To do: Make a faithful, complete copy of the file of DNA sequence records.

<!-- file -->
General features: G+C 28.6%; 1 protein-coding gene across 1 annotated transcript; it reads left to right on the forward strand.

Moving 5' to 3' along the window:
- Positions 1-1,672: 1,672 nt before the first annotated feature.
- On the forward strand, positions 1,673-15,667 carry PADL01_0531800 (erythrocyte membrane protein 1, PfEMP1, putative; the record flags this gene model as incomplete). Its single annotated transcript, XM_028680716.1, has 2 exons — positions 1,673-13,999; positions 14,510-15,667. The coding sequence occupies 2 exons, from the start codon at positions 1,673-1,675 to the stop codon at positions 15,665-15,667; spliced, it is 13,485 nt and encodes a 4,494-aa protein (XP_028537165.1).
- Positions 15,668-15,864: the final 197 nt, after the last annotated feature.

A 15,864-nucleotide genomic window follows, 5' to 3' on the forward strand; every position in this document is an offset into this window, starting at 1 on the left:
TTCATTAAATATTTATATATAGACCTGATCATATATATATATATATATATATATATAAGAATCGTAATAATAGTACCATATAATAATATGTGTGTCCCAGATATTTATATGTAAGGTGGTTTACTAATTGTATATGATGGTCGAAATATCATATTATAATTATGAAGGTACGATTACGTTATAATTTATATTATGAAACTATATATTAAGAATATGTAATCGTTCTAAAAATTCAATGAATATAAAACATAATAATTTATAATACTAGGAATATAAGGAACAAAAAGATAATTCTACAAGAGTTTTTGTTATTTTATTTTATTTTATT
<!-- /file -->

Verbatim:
General features: G+C 28.6%; 1 protein-coding gene across 1 annotated transcript; it reads left to right on the forward strand.

Moving 5' to 3' along the window:
- Positions 1-1,672: 1,672 nt before the first annotated feature.
- On the forward strand, positions 1,673-15,667 carry PADL01_0531800 (erythrocyte membrane protein 1, PfEMP1, putative; the record flags this gene model as incomplete). Its single annotated transcript, XM_028680716.1, has 2 exons — positions 1,673-13,999; positions 14,510-15,667. The coding sequence occupies 2 exons, from the start codon at positions 1,673-1,675 to the stop codon at positions 15,665-15,667; spliced, it is 13,485 nt and encodes a 4,494-aa protein (XP_028537165.1).
- Positions 15,668-15,864: the final 197 nt, after the last annotated feature.

A 15,864-nucleotide genomic window follows, 5' to 3' on the forward strand; every position in this document is an offset into this window, starting at 1 on the left:
TTCATTAAATATTTATATATAGACCTGATCATATATATATATATATATATATATATAAGAATCGTAATAATAGTACCATATAATAATATGTGTGTCCCAGATATTTATATGTAAGGTGGTTTACTAATTGTATATGATGGTCGAAATATCATATTATAATTATGAAGGTACGATTACGTTATAATTTATATTATGAAACTATATATTAAGAATATGTAATCGTTCTAAAAATTCAATGAATATAAAACATAATAATTTATAATACTAGGAATATAAGGAACAAAAAGATAATTCTACAAGAGTTTTTGTTATTTTATTTTATTTTATT